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Straight Shooters


Kevin Gonzalez 

            Any of the half-dozen Arizona Rangers stationed at Douglas, where the group headquartered, knew they could expect a solid dose of marksman training under the tutelage of ranger captain Tom Rynning himself. While the ex-military man believed that “one live outlaw was worth two dead ones,” as he often said, Rynning also knew that many a man of the owl hoot trail boasted of not being taken alive by a law officer. Shooting straight was good life insurance and he meant to make sure his men had up-to-date policies. He even threw in an incentive for practice – the ranger with the best shooting scores got time off from the job.

            Which explained why ranger Eli Weiss was riding his mustang, Golem, on the outskirts of Douglas one late spring morning in 1904, accompanied by Capt. Rynning – Weiss was hoping that his shooting score would be high enough to earn him time off to observe Shavuot, The Feast of Weeks, which was celebrated seven weeks after Passover. But he knew that many a crack shooter wore a ranger’s badge and that the competition would be as hard as a gun barrel.

            He hoped that he could use his time off to refrain from work while studying the Torah. And since the enjoyment of a dairy meal was part of the day’s observance, he was thinking of spending time in Douglas’s one and only ice cream parlor. Eating dairy foods, he knew from his mentor Solomon Pliskin, was a reference to receiving the Torah because King Solomon described the holy book as “honey and milk … under your tongue.”  The Jews present at the time the Torah was accepted were immediately bound by its laws, which included the ritual slaughtering of animals. Because the food they had prepared prior to this event was not in accordance with the new laws, they decided to eat only dairy meals to honor the holiday. A great excuse to enjoy a big bowl of ice cream, thought Weiss.

The head ranger rode alongside Weiss, wearing a suit that was topped with his usual white hat, left brim curled up higher than the right at a dashing angle. Weiss, who had just signed another 12 months’ contract with the Rangers, dressed in a similar fashion around Douglas, wearing a checked sack suit buttoned to the neck. He wore his gun belt cinched outside of his suit coat for easy access. A broad-brimmed Stetson, cocked to the right, replaced his usual sombrero. His light canvas range clothes were stowed in a footlocker in the building that served as a barracks for the rangers in town.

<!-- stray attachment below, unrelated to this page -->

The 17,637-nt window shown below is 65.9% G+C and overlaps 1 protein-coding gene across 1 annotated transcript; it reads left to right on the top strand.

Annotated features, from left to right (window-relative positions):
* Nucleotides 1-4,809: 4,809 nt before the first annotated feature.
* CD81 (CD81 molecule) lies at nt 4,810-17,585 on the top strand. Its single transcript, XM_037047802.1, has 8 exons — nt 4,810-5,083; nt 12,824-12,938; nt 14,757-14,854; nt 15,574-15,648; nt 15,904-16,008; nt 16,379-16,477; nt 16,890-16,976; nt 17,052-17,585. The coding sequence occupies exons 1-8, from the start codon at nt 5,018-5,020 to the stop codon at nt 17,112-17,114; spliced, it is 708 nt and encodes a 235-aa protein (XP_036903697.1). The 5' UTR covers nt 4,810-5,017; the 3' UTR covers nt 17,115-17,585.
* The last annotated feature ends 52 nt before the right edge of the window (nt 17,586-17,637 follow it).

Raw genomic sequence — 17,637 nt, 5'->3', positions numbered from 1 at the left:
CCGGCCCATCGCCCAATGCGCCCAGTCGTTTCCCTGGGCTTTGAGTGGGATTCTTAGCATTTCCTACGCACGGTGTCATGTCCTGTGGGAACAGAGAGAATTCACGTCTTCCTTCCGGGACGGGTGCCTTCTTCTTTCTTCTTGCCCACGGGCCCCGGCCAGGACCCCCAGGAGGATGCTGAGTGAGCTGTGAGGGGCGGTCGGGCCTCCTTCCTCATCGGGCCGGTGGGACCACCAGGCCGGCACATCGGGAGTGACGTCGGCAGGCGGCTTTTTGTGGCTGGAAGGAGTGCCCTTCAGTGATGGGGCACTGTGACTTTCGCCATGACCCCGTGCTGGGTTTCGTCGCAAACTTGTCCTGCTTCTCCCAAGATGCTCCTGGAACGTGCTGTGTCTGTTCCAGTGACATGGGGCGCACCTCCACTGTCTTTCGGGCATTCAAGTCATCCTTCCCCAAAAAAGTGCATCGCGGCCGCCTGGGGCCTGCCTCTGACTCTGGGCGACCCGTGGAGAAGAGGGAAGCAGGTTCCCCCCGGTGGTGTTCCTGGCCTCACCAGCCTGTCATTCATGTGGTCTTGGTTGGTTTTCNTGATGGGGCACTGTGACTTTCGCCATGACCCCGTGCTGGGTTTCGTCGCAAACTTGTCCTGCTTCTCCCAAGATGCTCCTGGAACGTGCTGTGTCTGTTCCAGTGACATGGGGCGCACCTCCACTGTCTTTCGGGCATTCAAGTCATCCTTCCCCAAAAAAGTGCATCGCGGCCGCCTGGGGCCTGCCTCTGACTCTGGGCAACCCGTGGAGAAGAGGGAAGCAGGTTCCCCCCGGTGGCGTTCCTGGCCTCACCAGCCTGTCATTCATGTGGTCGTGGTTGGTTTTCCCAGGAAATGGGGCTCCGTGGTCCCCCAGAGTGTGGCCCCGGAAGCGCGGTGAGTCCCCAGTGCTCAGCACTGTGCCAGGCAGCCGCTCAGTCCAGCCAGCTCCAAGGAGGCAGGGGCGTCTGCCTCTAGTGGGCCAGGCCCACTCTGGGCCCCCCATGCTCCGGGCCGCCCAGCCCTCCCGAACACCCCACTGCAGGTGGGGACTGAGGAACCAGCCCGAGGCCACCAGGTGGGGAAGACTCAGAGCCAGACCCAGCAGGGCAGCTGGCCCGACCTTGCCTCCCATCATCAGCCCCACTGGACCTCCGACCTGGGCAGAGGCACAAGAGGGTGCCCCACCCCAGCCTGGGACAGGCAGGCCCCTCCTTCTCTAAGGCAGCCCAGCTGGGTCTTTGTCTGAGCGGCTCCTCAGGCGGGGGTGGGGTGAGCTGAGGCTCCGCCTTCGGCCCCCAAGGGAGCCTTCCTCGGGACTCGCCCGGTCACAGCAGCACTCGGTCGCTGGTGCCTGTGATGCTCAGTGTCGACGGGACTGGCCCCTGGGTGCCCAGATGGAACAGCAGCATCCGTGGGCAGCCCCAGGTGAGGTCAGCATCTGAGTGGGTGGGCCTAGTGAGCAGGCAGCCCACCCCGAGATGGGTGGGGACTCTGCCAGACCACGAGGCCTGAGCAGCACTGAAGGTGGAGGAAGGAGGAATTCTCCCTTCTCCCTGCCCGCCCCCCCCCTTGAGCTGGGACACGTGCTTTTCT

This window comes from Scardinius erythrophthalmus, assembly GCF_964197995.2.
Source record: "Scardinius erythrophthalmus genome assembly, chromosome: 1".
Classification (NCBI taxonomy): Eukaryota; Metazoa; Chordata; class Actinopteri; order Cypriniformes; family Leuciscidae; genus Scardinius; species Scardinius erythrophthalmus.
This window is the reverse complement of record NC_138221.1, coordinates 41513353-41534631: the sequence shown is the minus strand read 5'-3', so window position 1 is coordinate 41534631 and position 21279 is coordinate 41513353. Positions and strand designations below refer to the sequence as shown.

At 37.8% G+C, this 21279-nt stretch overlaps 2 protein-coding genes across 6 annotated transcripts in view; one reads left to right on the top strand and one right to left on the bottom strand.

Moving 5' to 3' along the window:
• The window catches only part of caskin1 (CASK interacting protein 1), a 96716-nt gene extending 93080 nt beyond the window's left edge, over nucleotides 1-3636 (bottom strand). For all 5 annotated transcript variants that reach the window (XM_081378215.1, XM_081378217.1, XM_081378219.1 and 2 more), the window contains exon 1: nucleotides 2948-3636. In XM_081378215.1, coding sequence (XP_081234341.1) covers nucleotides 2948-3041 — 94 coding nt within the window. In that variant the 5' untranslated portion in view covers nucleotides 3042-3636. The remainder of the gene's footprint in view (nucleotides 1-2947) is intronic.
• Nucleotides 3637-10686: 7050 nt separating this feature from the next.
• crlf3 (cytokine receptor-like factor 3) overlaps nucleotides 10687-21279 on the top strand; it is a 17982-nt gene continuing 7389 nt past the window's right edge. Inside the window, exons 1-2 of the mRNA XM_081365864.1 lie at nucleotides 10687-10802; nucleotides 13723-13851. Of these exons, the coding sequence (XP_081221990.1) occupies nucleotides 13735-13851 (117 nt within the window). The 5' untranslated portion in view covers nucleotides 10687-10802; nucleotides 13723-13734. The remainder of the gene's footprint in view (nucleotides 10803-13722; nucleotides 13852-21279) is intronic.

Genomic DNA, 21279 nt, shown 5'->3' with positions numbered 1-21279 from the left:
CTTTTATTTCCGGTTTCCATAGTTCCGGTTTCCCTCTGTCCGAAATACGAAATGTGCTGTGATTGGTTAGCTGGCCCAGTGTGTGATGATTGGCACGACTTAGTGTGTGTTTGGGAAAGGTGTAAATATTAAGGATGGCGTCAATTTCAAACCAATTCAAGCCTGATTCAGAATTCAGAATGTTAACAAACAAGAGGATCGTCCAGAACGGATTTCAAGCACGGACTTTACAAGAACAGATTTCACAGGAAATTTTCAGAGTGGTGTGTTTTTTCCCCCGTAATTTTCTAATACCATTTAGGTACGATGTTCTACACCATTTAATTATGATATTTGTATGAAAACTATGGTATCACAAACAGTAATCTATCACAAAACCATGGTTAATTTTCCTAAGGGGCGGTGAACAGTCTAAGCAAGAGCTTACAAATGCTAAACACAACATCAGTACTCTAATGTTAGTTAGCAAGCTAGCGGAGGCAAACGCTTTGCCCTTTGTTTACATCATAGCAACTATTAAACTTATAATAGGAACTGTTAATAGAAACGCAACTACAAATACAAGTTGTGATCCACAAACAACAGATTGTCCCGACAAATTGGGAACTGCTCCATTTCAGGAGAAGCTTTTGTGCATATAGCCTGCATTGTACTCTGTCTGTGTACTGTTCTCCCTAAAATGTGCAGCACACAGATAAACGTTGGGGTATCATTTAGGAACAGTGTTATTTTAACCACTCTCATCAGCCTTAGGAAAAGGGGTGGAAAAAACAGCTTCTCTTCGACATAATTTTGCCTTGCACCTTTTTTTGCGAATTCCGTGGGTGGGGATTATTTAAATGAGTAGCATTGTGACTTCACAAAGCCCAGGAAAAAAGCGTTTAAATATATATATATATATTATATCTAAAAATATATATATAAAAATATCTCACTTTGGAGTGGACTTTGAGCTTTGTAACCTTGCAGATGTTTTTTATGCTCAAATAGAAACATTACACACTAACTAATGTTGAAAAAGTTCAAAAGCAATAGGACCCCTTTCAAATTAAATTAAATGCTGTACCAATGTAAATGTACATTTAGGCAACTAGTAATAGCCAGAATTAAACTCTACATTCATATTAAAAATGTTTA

Weiss was eager to do well on the marksmanship maneuvers for reasons other than the chance to practice his religion. He had just come back from a stressful but successful manhunt for robber and rustler Bradford Cutler, and looked forward to some rest.

Weiss knew what to expect today. Rynning thought that a mounted man shooting a rifle wasn’t worth a hoot when it came to accuracy, and had come up with a drill that encouraged the men under him to shoot their rifles in a different and more effective way.

            “Sgt. Weiss, can you spot a man-sized tree stump on that hill up there to the left?” asked Rynning, breaking into his thoughts.

            The ranger reined Golem – named “Blockhead” in Yiddish because of his cantankerous nature – and scanned the scenery. “Yes, sir.”


            “I make it just over 200 yards.” He knew that Rynning preferred his men to make accurate guesses on the fly.

            “Near enough. You know the drill.  Now!”

            At the command, Weiss halted Golem and slid off the back of the mustang in one motion, clutching onto the butt of his Krag-Jorgensen carbine as he did so. He hit the ground and rolled into a prone position. He had the carbine sighted dead on at 150 yards, so he knew the sight picture he needed to acquire to hit the stump. Working the bolt action, he aimed the Krag and squeezed off a round of .30-40 ammunition. Other rangers preferred the 1985 Winchester, but he liked the smoother action of the Krag. He also felt it was easier to shoot prone with it without needing ground clearance to work the Winchester’s lever action.

            “A hit. Continue, ranger,” said Rynning, looking through his binoculars.

Weiss emptied the five-shot magazine, rolled to one side and, loading from loops on the right-hand side of his gun belt, slid another five rounds into the horizontal magazine of the Krag. Rolling back into position, he began firing again. Fifteen seconds later, the carbine was empty. In another two minutes, Weiss had reloaded and emptied the weapon again.

“Hits?” asked the captain.

“I make it 15 for 15, sir. At least, that’s what they felt like.”

“I’m inclined to agree.” The ranger captain marked an entry into the tally book where he kept the shooting scores of his men.

“Let’s try your idea about mounted pistol practice at the gallop,” said Rynning. “You’ll see another stump off to the right, about half the size of the rifle target. At my command, commence firing.”

“Yes, sir.” Weiss walked up to Golem, who had been broken to tolerate the sound of gunfire. From his saddlebags, he pulled out cartridges for the rifle and loaded its magazine. Then he put another 10 rifle rounds into his empty gun belt loops. Only then did he take to the saddle. It was a precaution he had learned on the trail, and had practiced ever since until it was a habit. Rynning noted that in his tally book, too.

Weiss gigged the mustang forward with his old cavalry spurs. As Golem galloped, he spotted the smaller stump. When he was about 20 yards away, he heard Rynning’s signal.

Weiss wore his long-barrel Colt .45 revolver butt forward on his left hip. Using a cavalry twist draw, he unlimbered it with his left hand, thumbing back the hammer. Leaning forward, he made a throwing motion with his left arm, like he was chopping something, and pulled the trigger as the barrel drew level with the target. A spurt of dust right next to the stump marked the bullet’s strike. Damn, he thought, a miss first thing.

He kneed the mustang to the left. Riding broadside to the smaller stump, Weiss fired twice more with that same chopping motion, waiting until the barrel was in line with the target and ignoring the Colt’s bobbing front sight. Wheeling around, he emptied the gun at the stump, using the same technique that had served him well in the cavalry.